- Oil prices jump nearly 4% due to hostilities in the Middle East
- Safe-haven Treasuries, gold and the yen made gains
- The Central Bank of Israel is working to support the currency
- US stock futures, European stocks fall
SYDNEY/LONDON (Oct 9) (Reuters) – Conflict in the Middle East sent oil, gold and safe-haven government bond prices higher and hurt global stocks and Israeli assets on Monday after Friday’s US jobs report for September raised risks to… Interest rates relative to inflation numbers later in the year. the week.
Israeli government bonds fell, with the 2120 100-year bond falling by 5.3 cents on the dollar, hitting a record low. The shekel fell to its lowest levels since 2016 at 3.9880 to the dollar, prompting the country’s central bank to offer to sell up to $30 billion in foreign currency to maintain stability.
This helped the shekel reduce its losses to 3.924, while the central bank also said it would provide liquidity to the markets as needed.
Israel bombed the Palestinian Gaza Strip on Sunday, killing hundreds of people in response to one of the deadliest attacks in its history when the Islamist Hamas movement killed 700 Israelis and kidnapped dozens more.
“The uncertainty about what this means for the region means that oil is rising, there is a bit of risk aversion, so bond markets are performing and equity markets are down a bit,” said Peter Schaffrick, chief European macroeconomist. Strategist at RBC Capital Markets.
To achieve a broader or lasting impact, he said, the conflict would likely need to escalate beyond Israel’s borders.
“You can’t help but feel sympathy for the people on the ground, but the market, if it doesn’t impact the broader economy, can easily ignore things.”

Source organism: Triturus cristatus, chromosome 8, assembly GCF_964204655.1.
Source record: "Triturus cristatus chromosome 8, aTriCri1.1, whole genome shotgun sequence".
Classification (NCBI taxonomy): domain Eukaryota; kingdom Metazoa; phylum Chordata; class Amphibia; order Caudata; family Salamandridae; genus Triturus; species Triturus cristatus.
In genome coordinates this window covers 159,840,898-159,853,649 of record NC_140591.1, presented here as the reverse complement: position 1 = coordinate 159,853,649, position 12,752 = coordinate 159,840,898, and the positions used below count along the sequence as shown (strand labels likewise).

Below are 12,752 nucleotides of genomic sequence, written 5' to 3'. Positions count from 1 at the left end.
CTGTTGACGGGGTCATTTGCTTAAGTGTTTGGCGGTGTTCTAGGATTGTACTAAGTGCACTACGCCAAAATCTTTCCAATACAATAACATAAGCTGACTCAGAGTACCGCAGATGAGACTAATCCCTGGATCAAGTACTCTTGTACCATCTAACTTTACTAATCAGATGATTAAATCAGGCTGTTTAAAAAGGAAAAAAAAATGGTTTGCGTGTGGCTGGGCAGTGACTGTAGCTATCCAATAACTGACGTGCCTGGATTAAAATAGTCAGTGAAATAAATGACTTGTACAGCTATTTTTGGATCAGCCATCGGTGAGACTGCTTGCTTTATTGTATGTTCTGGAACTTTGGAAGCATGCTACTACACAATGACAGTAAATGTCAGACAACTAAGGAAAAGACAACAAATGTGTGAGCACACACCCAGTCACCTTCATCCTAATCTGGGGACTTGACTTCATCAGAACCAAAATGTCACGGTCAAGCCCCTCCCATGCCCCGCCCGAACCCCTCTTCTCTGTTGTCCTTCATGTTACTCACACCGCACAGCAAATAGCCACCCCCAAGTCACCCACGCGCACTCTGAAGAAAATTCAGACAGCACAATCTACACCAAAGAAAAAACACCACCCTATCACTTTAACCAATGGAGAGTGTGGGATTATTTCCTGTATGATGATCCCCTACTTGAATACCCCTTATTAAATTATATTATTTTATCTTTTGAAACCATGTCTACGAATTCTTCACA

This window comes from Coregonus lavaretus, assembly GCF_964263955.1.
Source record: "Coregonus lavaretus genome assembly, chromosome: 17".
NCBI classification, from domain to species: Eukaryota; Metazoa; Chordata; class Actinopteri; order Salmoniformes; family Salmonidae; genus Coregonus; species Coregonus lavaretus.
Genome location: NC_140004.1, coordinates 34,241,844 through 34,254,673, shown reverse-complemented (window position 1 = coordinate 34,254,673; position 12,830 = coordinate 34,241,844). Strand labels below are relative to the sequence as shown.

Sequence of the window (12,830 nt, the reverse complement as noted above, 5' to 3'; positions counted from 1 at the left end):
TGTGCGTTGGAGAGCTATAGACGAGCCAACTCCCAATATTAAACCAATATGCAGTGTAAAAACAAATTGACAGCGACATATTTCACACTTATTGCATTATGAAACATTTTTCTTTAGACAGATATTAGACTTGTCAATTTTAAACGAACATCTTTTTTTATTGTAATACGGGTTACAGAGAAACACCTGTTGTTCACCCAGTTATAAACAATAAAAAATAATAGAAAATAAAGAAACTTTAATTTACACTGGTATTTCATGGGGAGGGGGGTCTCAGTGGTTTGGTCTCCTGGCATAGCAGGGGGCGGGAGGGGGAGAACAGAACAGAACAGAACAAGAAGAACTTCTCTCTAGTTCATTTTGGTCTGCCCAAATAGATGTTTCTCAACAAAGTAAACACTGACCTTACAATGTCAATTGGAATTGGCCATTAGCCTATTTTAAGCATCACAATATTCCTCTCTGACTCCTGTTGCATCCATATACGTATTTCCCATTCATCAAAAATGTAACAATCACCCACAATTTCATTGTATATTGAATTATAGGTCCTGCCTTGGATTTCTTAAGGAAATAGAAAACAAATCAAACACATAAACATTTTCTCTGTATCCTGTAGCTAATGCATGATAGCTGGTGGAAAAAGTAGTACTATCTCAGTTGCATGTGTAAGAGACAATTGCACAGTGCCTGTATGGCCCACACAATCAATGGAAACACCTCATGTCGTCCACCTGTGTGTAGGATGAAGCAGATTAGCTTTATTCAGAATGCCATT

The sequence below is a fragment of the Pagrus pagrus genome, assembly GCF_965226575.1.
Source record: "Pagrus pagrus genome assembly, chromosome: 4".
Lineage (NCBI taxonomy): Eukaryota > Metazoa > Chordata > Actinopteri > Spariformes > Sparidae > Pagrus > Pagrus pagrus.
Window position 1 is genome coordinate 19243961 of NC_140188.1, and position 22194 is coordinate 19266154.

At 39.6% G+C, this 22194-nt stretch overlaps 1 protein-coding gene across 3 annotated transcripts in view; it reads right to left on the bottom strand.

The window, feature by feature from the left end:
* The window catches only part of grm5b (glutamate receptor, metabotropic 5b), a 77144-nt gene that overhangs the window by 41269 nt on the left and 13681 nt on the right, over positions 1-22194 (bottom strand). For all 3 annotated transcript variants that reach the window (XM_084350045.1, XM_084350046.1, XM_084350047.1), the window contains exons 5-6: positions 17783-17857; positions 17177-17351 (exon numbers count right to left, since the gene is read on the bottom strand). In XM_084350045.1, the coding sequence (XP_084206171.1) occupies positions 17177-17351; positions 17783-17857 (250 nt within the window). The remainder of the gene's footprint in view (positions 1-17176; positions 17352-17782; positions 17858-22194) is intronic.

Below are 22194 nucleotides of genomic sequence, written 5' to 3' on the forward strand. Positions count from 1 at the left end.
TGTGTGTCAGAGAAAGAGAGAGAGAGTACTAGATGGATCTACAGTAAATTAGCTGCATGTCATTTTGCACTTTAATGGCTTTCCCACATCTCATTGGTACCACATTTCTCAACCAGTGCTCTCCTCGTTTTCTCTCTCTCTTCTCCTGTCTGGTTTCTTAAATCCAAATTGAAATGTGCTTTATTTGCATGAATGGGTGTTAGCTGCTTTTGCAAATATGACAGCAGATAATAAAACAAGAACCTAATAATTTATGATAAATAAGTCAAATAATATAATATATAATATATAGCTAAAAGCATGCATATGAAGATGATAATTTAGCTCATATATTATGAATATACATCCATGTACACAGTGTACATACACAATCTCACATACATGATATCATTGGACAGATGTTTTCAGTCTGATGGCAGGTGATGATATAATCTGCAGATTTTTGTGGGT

Brent crude rose as much as $4 a barrel at one point and was last trading up about $3, or 3.55%, at $87.61.
US S&P 500 futures fell 0.6%, and Europe’s main STOXX 600 index lost 0.3%. (.Stokes)
The cautious mood was a balm for sovereign bonds after the recent sell-off and 10-year Treasury futures rose 13 points. The cash Treasury market is closed on Monday for Columbus Day.
The yield on German 10-year bonds fell by as much as 6 basis points to 2.83%, retreating from a 12-year high last week.
Gold demand was also up about 1% to $1,850 an ounce.
The conflict in the Middle East comes at a time when markets are experiencing a state of tension, with bond yields around the world reaching their highest levels in several years.
A combination of capitulation by asset managers who held long-term government bonds, rising oil prices, a flood of supply of government and corporate bonds, and investors finally accepting that central banks would keep interest rates high for a long time, led to a bond selloff.
Friday’s US jobs report added to the view of higher interest rates in the longer term, and investor attention now turns to September consumer price data on Thursday.
The median forecast is for a 0.3% increase in both headline and core measures, which should see the annual pace of inflation slow slightly.
Minutes from the Federal Reserve’s latest meeting are also scheduled to be released this week, and should help gauge how serious members are about keeping interest rates high, or even raising them again.
Fed funds futures indicate an 86% probability that the Fed will hold interest rates in November, with about 75 basis points of cuts expected for 2024.
China returns from vacation this week with a deluge of data including consumer and producer inflation, trade, credit and lending growth.
There is also the latest turmoil in the country’s real estate market to keep an eye on. Troubled developer Country Garden (2007.HK) may announce a restructuring of its overseas debt soon, local media reported, while bondholders of Chinese peer Evergrande Group (3333.HK) raised concerns about a potential liquidation as its debt plans falter.
News from the Middle East could spoil the start of US corporate earnings season as 12 S&P 500 companies will report results this week including JPMorgan, Citi and Wells Fargo.
In the currency markets, the main gainers were the Japanese yen, the Swiss franc and the US dollar, although the major currencies also found support.
The dollar index, which measures the performance of the US currency against six other major currencies, rose by 0.27% to 106.4, while the euro fell by 0.65% against the Japanese currency to 157.0 yen. ,
(Reporting by Wayne Cole in Sydney and Alon John in London – Preparing by Mohammed for the Arabic Bulletin) Editing by Lincoln Feast, Kirsten Donovan
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